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Would you pay $9.99 a month for Steam?

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User Info: KillerTruffle

KillerTruffle
1 month ago#41
khunki posted...
Pray tell why Steam would just sit by and let ISPs cut them out of the market?

When an ISP has the option to hold traffic hostage unless each customer pays extra for that traffic, potentially generating millions in extra revenue, and each ISP can do that individually to their own customers, what exactly could Steam/Valve do about it? They can't exactly afford to pay the ransom fee to each ISP themselves, and their biggest defense - net neutrality - is being thrown out the window. So if you ran Steam, how would you actually keep ISPs from doing this?

khunki posted...
And Sam's Club doesn't let you into the store without a membership card and it's because of their prices. https://www.csmonitor.com/Business/Saving-Money/2015/1013/Does-Walmart-or-Sam-s-Club-have-the-better-deals.

How would this apply to a digital market place like Steam?

https://i.imgur.com/OcCpkah.gif

Shall I remind you of your original statement?

khunki posted...
No company will charge you to use its STORE.
"How do I get rid of a Trojan Horse?" -Sailor_Kakashi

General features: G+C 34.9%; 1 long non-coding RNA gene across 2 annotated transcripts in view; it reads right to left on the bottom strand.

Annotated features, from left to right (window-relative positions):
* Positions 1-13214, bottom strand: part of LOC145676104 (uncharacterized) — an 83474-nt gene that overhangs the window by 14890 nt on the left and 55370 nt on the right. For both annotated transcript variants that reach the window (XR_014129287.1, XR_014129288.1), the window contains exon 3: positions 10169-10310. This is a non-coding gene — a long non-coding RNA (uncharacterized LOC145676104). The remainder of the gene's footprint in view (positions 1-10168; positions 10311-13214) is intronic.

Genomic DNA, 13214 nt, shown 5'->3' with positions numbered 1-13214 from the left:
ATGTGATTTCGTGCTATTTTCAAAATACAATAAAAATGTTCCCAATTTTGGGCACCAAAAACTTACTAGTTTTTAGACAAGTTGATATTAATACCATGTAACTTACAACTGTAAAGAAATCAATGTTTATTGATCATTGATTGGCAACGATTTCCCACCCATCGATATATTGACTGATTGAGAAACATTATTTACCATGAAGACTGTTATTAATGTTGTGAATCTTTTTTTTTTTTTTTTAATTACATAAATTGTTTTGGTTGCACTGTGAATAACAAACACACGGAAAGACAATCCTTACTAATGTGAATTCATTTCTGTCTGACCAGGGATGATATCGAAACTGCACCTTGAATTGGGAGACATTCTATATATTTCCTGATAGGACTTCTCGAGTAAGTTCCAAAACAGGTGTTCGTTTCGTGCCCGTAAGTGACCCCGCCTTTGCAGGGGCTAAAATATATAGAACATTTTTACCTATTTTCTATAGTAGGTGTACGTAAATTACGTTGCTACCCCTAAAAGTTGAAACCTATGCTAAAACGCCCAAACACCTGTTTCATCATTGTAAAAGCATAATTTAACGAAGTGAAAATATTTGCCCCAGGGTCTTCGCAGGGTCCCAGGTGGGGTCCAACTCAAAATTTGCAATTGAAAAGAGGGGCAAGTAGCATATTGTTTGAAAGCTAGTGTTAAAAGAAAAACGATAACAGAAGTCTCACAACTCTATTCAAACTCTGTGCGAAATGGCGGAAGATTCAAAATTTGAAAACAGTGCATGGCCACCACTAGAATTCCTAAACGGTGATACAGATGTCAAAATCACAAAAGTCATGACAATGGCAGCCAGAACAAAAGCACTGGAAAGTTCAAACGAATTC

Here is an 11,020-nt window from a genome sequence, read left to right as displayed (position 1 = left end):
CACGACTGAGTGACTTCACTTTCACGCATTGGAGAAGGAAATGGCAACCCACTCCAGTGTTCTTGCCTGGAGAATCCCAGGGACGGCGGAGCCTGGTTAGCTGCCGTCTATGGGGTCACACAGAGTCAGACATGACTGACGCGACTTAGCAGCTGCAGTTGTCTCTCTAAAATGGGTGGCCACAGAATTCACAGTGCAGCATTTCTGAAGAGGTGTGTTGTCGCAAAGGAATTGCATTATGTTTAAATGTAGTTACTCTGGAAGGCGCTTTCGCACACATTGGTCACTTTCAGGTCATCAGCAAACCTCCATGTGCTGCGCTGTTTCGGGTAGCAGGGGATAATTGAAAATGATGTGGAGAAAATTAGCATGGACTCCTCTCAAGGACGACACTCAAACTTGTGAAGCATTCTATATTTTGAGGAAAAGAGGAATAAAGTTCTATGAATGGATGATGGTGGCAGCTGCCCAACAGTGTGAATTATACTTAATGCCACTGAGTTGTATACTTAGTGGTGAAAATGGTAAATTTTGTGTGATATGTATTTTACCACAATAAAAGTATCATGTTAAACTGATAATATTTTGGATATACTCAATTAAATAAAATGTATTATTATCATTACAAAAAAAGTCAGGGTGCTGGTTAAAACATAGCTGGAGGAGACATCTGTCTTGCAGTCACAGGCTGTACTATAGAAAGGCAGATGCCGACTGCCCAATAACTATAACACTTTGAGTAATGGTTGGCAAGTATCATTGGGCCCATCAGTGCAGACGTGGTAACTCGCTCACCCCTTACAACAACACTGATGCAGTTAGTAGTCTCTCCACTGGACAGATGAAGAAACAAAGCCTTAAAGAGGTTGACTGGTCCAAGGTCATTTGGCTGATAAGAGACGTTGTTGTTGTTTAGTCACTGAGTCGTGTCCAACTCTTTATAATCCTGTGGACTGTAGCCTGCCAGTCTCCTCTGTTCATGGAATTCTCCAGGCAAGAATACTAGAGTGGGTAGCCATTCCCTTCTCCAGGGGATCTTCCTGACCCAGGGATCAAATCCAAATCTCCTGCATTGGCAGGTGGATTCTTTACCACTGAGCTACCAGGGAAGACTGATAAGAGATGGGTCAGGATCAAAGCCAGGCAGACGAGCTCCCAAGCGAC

"Leave it outside the gates of Troy overnight." -Davel23

User Info: khunki

khunki
1 month ago#42
KillerTruffle posted...


Shall I remind you of your original statement?


I forgot how pedantic you love being. A company will only charge you for using its store if you are willing to pay and the only way you will pay is if you're getting something back. Steam won't do that unless they started offering free games like Origin Access or something.

KillerTruffle posted...

When an ISP has the option to hold traffic hostage unless each customer pays extra for that traffic, potentially generating millions in extra revenue, and each ISP can do that individually to their own customers, what exactly could Steam/Valve do about it? They can't exactly afford to pay the ransom fee to each ISP themselves, and their biggest defense - net neutrality - is being thrown out the window. So if you ran Steam, how would you actually keep ISPs from doing this?


If a company was holding "traffic hostage" for Steam users then Steam users would find a different ISP. It would provide an incentive for other ISPs to push forward and advertise themselves as the preferred ISP for Steam users. If I was running Steam and had to do anything, it would be to work with cooperative ISPs; paying "ransom" wouldn't even come into the equation.
X

User Info: vlado_e

vlado_e
1 month ago#43
Biceptual posted...
Probably will make VPN service even more mandatory. And more costly.

VPN gets subscription to everything. You subscribe to the VPN. Get to access everything and mask identity. VPN price goes from a couple bucks a month to a hundie. :/

Uh, your ISP would still be your ISP. Sure, you might get to mask your traffic by going through VPN but they will know you are using a VPN. Throttling or even blocking that is not still entirely feasible - since your traffic doesn't magically disappear from your ISP. That's pretty much why they are called that, they provide your internet service.
We do what we must / because we can. / For the good of all of us. / Except the ones who are dead.

User Info: -CJF-

-CJF-
1 month ago#44